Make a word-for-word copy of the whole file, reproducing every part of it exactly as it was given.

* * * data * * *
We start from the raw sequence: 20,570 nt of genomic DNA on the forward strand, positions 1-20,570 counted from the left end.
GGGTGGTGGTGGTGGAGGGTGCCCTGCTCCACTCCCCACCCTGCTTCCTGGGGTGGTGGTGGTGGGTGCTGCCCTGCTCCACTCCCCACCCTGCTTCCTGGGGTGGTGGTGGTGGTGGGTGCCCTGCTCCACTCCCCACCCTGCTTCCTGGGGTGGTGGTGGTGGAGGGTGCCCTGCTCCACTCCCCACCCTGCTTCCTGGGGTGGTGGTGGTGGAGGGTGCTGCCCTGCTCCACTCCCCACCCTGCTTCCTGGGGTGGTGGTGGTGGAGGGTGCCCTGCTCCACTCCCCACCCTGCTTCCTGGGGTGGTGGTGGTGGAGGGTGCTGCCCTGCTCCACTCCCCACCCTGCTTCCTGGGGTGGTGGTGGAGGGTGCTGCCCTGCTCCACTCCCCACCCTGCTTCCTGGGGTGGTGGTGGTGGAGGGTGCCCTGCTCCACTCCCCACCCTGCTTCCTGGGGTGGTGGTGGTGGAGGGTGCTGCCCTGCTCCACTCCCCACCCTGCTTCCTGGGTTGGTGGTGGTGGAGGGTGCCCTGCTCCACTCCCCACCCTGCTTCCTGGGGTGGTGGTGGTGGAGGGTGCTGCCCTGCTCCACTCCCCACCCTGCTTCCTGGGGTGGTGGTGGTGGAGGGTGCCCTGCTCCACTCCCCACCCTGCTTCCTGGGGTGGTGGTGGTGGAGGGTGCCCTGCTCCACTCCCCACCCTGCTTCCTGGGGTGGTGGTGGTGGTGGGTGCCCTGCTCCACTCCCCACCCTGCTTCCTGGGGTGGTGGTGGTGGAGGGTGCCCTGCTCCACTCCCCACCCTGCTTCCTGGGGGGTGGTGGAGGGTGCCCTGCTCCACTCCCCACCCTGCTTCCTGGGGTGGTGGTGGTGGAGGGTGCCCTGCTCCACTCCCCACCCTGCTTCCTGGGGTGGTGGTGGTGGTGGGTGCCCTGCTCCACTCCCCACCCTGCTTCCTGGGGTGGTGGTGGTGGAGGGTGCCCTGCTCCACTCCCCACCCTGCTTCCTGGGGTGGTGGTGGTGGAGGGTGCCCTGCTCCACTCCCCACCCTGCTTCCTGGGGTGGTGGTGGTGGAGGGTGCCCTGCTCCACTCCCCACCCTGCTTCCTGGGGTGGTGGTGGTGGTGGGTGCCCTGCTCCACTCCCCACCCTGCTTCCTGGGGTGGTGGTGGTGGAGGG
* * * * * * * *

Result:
We start from the raw sequence: 20,570 nt of genomic DNA on the forward strand, positions 1-20,570 counted from the left end.
GGGTGGTGGTGGTGGAGGGTGCCCTGCTCCACTCCCCACCCTGCTTCCTGGGGTGGTGGTGGTGGGTGCTGCCCTGCTCCACTCCCCACCCTGCTTCCTGGGGTGGTGGTGGTGGTGGGTGCCCTGCTCCACTCCCCACCCTGCTTCCTGGGGTGGTGGTGGTGGAGGGTGCCCTGCTCCACTCCCCACCCTGCTTCCTGGGGTGGTGGTGGTGGAGGGTGCTGCCCTGCTCCACTCCCCACCCTGCTTCCTGGGGTGGTGGTGGTGGAGGGTGCCCTGCTCCACTCCCCACCCTGCTTCCTGGGGTGGTGGTGGTGGAGGGTGCTGCCCTGCTCCACTCCCCACCCTGCTTCCTGGGGTGGTGGTGGAGGGTGCTGCCCTGCTCCACTCCCCACCCTGCTTCCTGGGGTGGTGGTGGTGGAGGGTGCCCTGCTCCACTCCCCACCCTGCTTCCTGGGGTGGTGGTGGTGGAGGGTGCTGCCCTGCTCCACTCCCCACCCTGCTTCCTGGGTTGGTGGTGGTGGAGGGTGCCCTGCTCCACTCCCCACCCTGCTTCCTGGGGTGGTGGTGGTGGAGGGTGCTGCCCTGCTCCACTCCCCACCCTGCTTCCTGGGGTGGTGGTGGTGGAGGGTGCCCTGCTCCACTCCCCACCCTGCTTCCTGGGGTGGTGGTGGTGGAGGGTGCCCTGCTCCACTCCCCACCCTGCTTCCTGGGGTGGTGGTGGTGGTGGGTGCCCTGCTCCACTCCCCACCCTGCTTCCTGGGGTGGTGGTGGTGGAGGGTGCCCTGCTCCACTCCCCACCCTGCTTCCTGGGGGGTGGTGGAGGGTGCCCTGCTCCACTCCCCACCCTGCTTCCTGGGGTGGTGGTGGTGGAGGGTGCCCTGCTCCACTCCCCACCCTGCTTCCTGGGGTGGTGGTGGTGGTGGGTGCCCTGCTCCACTCCCCACCCTGCTTCCTGGGGTGGTGGTGGTGGAGGGTGCCCTGCTCCACTCCCCACCCTGCTTCCTGGGGTGGTGGTGGTGGAGGGTGCCCTGCTCCACTCCCCACCCTGCTTCCTGGGGTGGTGGTGGTGGAGGGTGCCCTGCTCCACTCCCCACCCTGCTTCCTGGGGTGGTGGTGGTGGTGGGTGCCCTGCTCCACTCCCCACCCTGCTTCCTGGGGTGGTGGTGGTGGAGGG